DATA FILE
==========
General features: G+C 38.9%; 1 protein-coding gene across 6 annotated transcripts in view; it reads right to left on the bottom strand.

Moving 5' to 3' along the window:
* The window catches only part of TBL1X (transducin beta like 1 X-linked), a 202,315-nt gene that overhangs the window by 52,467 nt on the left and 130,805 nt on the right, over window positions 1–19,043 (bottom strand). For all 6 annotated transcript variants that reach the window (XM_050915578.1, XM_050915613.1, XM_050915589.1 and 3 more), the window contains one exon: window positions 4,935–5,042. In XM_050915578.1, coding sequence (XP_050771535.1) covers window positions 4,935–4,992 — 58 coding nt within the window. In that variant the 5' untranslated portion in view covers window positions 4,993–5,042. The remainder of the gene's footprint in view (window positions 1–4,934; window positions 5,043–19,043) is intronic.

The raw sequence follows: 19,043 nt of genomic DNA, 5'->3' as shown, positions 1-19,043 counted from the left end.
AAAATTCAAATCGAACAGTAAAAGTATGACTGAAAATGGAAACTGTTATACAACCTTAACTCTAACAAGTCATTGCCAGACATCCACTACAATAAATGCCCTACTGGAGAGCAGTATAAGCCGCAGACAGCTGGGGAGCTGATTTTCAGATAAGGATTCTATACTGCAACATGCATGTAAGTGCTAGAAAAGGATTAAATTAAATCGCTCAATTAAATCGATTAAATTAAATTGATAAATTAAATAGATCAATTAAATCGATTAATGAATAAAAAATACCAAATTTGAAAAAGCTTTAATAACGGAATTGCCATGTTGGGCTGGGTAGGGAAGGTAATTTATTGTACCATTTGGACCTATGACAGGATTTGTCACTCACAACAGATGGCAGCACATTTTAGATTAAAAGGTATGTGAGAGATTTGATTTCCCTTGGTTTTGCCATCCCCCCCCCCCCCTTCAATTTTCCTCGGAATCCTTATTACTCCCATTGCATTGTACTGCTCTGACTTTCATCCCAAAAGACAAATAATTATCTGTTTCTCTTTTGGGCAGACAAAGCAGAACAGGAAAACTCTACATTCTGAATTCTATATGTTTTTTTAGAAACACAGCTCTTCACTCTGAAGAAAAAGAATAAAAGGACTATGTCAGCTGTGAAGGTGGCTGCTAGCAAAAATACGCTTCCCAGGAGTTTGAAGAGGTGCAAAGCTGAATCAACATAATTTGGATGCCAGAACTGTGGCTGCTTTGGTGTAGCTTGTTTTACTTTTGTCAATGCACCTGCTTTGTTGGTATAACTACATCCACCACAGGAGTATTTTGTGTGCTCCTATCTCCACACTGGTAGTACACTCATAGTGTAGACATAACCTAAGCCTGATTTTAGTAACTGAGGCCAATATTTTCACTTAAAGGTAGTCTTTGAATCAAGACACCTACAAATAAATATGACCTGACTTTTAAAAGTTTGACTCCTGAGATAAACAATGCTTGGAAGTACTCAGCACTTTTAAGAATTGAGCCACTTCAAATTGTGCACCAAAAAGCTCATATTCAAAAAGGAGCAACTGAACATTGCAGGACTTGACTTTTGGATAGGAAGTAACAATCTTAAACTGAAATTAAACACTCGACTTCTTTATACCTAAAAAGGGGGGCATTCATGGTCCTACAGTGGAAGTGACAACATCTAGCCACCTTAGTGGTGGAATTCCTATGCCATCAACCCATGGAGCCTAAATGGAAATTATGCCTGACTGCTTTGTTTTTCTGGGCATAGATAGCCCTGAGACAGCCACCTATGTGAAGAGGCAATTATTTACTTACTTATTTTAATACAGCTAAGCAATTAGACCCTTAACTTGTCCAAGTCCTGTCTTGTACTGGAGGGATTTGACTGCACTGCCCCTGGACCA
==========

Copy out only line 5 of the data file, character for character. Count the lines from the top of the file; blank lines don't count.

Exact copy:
AAAATTCAAATCGAACAGTAAAAGTATGACTGAAAATGGAAACTGTTATACAACCTTAACTCTAACAAGTCATTGCCAGACATCCACTACAATAAATGCCCTACTGGAGAGCAGTATAAGCCGCAGACAGCTGGGGAGCTGATTTTCAGATAAGGATTCTATACTGCAACATGCATGTAAGTGCTAGAAAAGGATTAAATTAAATCGCTCAATTAAATCGATTAAATTAAATTGATAAATTAAATAGATCAATTAAATCGATTAATGAATAAAAAATACCAAATTTGAAAAAGCTTTAATAACGGAATTGCCATGTTGGGCTGGGTAGGGAAGGTAATTTATTGTACCATTTGGACCTATGACAGGATTTGTCACTCACAACAGATGGCAGCACATTTTAGATTAAAAGGTATGTGAGAGATTTGATTTCCCTTGGTTTTGCCATCCCCCCCCCCCCCTTCAATTTTCCTCGGAATCCTTATTACTCCCATTGCATTGTACTGCTCTGACTTTCATCCCAAAAGACAAATAATTATCTGTTTCTCTTTTGGGCAGACAAAGCAGAACAGGAAAACTCTACATTCTGAATTCTATATGTTTTTTTAGAAACACAGCTCTTCACTCTGAAGAAAAAGAATAAAAGGACTATGTCAGCTGTGAAGGTGGCTGCTAGCAAAAATACGCTTCCCAGGAGTTTGAAGAGGTGCAAAGCTGAATCAACATAATTTGGATGCCAGAACTGTGGCTGCTTTGGTGTAGCTTGTTTTACTTTTGTCAATGCACCTGCTTTGTTGGTATAACTACATCCACCACAGGAGTATTTTGTGTGCTCCTATCTCCACACTGGTAGTACACTCATAGTGTAGACATAACCTAAGCCTGATTTTAGTAACTGAGGCCAATATTTTCACTTAAAGGTAGTCTTTGAATCAAGACACCTACAAATAAATATGACCTGACTTTTAAAAGTTTGACTCCTGAGATAAACAATGCTTGGAAGTACTCAGCACTTTTAAGAATTGAGCCACTTCAAATTGTGCACCAAAAAGCTCATATTCAAAAAGGAGCAACTGAACATTGCAGGACTTGACTTTTGGATAGGAAGTAACAATCTTAAACTGAAATTAAACACTCGACTTCTTTATACCTAAAAAGGGGGGCATTCATGGTCCTACAGTGGAAGTGACAACATCTAGCCACCTTAGTGGTGGAATTCCTATGCCATCAACCCATGGAGCCTAAATGGAAATTATGCCTGACTGCTTTGTTTTTCTGGGCATAGATAGCCCTGAGACAGCCACCTATGTGAAGAGGCAATTATTTACTTACTTATTTTAATACAGCTAAGCAATTAGACCCTTAACTTGTCCAAGTCCTGTCTTGTACTGGAGGGATTTGACTGCACTGCCCCTGGACCA